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The work of jb Daniel appears to be a matter of thinking and cognitive self-reflection found in making connections of images from objects and situations that are everyday metaphors for existing. Being conscious or aware of the details of life found in the periphery seems to lead Daniels to such observations as “If I had the words to definitively define my work, there would be no need for the work itself.”

Making contact or confronting an idea or notion that transcends the common, ordinary, banal existence of “everyday life” through images that are juxtaposed in a way to make one stop and reconsider the meaning posited by the artist of a specific occurrence, makes the viewer aware of something that appears to be happening, not in the work itself, but in the mind of the viewer. Sometimes a small event, like getting into a bath, or riding a train through a train yard, sets into motion a sort of “crystal seed effect” or a chain reaction of synaptic events that lead to a “revelation” or an experience of total awe, other wise known as an “aesthetic moment!”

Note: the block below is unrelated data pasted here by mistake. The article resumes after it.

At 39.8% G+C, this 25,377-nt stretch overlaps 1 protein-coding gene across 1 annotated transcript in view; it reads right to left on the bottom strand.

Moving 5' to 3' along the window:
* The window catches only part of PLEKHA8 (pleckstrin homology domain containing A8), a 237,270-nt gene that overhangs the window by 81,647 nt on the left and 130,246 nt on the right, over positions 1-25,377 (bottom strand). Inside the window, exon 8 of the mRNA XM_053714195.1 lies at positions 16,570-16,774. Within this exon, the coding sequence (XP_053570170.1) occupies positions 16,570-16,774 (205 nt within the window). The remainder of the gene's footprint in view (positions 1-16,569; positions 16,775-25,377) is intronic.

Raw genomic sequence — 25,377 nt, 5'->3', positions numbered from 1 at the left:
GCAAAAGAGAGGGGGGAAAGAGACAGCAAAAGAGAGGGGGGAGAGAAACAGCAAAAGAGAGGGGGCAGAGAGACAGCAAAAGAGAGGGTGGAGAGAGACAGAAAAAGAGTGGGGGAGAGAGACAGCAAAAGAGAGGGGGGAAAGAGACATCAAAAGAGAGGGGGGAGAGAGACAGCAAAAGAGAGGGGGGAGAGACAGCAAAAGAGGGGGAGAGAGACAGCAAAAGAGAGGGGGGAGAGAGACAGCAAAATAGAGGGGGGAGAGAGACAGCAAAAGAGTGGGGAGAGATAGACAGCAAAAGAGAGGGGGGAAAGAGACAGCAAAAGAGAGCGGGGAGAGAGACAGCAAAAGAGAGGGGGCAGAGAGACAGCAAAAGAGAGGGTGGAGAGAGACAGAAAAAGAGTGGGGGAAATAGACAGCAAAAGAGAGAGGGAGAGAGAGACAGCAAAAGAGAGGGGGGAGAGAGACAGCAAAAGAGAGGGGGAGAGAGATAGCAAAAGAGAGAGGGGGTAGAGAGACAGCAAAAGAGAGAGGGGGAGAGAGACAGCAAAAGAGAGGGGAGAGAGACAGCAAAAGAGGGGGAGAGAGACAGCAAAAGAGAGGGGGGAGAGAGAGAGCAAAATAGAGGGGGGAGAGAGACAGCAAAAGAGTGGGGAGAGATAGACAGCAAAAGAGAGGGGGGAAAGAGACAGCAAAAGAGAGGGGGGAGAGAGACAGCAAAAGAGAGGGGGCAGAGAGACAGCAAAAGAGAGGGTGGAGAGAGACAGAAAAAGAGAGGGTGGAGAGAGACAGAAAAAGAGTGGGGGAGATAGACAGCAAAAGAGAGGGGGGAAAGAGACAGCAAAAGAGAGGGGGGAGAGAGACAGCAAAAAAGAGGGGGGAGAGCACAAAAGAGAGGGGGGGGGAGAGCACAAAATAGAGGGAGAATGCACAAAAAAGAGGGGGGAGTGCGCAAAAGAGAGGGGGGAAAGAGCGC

The handmade objects, the “found” objects, and the “manipulated environments” of jb Daniel attempt to take the viewer beyond the “objectifying of ideas” into a realm of consciousness that may enable one to become aware of his experience as a point of departure for an extension and expansion in pondering ones own existence. A body of work that appears to be “mapping” or charting the possibility for exploring the shadows at the periphery of engagement, rather than what appears to be right in front of the viewer, could be considered an attempt at making “a place for new mythology.”

Jb Daniel seems to develop visual metaphors that attempt to stimulate, and then inspire one into an action of a satisfying self-analysis that ultimately leads to an enriched awareness of present ness.

Craig A Anderson - 2006

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